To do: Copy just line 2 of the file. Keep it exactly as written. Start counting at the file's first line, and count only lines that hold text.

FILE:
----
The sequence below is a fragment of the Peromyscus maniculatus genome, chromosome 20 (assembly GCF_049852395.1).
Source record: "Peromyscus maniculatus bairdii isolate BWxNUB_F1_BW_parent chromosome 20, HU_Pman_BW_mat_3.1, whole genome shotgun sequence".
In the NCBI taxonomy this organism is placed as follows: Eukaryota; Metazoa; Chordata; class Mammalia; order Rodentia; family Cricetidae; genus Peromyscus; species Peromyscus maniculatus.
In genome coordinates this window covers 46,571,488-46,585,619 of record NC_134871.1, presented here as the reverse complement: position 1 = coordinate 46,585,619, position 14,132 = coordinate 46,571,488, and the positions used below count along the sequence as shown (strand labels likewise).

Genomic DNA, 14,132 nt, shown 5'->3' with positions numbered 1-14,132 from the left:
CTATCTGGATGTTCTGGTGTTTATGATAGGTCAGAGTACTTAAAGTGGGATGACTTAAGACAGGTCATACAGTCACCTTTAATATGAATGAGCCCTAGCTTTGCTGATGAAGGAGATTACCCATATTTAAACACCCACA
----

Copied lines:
Source record: "Peromyscus maniculatus bairdii isolate BWxNUB_F1_BW_parent chromosome 20, HU_Pman_BW_mat_3.1, whole genome shotgun sequence".